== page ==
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|Title:||Uncovering the design rules for peptide synthesis of metal nanoparticles|
|Citation:||Tan, Y.N., Lee, J.Y., Wang, D.I.C. (2010-04-28). Uncovering the design rules for peptide synthesis of metal nanoparticles. Journal of the American Chemical Society 132 (16) : 5677-5686. ScholarBank@NUS Repository. https://doi.org/10.1021/ja907454f|
|Abstract:||Peptides are multifunctional reagents (reducing and capping agents) that can be used for the synthesis of biocompatible metal nanoparticles under relatively mild conditions. However, the progress in peptide synthesis of metal nanoparticles has been slow due to the lack of peptide design rules. It is difficult to establish sequence-reactivity relationships from peptides isolated from biological sources (e.g., biomineralizing organisms) or selected by combinatorial display libraries because of their widely varying compositions and structures. The abundance of random and inactive amino acid sequences in the peptides also increases the difficulty in knowledge extraction. In this study, a "bottom-up" approach was used to formulate a set of rudimentary rules for the size- and shape-controlled peptide synthesis of gold nanoparticles from the properties of the 20 natural α-amino acids for AuCl4 - reduction and binding to Au0. It was discovered that the reduction capability of a peptide depends on the presence of certain reducing amino acid residues, whose activity may be regulated by neighboring residues with different Au0 binding strengths. Another finding is the effect of peptide net charge on the nucleation and growth of the Au nanoparticles. On the basis of these understandings, several multifunctional peptides were designed to synthesize gold nanoparticles in different morphologies (nanospheres and nanoplates) and with sizes tunable by the strategic placement of selected amino acid residues in the peptide sequence. The methodology presented here and the findings are useful for establishing the scientific basis for the rational design of peptides for the synthesis of metal nanostructures. © 2010 American Chemical Society.|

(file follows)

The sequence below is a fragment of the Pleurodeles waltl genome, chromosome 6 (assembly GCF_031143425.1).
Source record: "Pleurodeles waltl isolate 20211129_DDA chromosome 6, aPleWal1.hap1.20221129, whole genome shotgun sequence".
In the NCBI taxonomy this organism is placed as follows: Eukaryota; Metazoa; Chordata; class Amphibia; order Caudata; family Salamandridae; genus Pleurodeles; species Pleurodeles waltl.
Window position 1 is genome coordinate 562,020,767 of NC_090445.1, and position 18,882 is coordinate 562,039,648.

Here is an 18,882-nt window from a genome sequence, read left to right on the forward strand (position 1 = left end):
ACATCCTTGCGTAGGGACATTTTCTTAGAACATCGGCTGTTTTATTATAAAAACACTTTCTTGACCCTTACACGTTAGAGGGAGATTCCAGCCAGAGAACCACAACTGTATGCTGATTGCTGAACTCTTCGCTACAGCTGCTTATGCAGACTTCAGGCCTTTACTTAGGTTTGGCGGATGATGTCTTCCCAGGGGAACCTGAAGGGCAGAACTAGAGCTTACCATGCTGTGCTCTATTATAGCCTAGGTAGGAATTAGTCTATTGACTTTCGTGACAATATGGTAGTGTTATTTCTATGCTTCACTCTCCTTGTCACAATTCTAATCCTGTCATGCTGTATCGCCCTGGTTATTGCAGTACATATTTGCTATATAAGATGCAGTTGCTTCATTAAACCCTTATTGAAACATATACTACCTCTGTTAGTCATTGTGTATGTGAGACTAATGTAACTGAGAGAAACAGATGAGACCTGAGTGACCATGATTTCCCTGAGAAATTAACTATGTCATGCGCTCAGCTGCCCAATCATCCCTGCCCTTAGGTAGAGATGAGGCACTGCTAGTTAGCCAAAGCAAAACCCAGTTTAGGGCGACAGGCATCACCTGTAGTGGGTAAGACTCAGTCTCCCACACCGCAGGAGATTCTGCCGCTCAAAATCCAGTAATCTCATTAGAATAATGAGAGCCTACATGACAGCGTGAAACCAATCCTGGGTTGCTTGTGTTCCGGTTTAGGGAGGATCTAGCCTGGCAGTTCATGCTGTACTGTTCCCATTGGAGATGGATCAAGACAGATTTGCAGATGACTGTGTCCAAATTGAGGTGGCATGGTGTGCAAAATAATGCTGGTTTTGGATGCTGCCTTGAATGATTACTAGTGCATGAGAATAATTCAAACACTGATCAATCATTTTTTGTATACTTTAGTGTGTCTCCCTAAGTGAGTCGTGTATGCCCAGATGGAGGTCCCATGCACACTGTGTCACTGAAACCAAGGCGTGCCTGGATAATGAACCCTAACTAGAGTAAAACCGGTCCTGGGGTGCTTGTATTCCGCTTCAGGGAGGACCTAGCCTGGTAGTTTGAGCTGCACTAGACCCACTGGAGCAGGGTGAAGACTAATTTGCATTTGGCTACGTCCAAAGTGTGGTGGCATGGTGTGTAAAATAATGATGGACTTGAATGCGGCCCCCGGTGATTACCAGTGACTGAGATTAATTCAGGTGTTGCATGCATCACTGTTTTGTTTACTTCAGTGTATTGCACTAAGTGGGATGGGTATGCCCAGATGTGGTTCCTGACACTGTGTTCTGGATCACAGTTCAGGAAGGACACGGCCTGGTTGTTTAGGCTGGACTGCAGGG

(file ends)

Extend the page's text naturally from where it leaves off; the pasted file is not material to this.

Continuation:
|Source Title:||Journal of the American Chemical Society|
|Appears in Collections:||Staff Publications|
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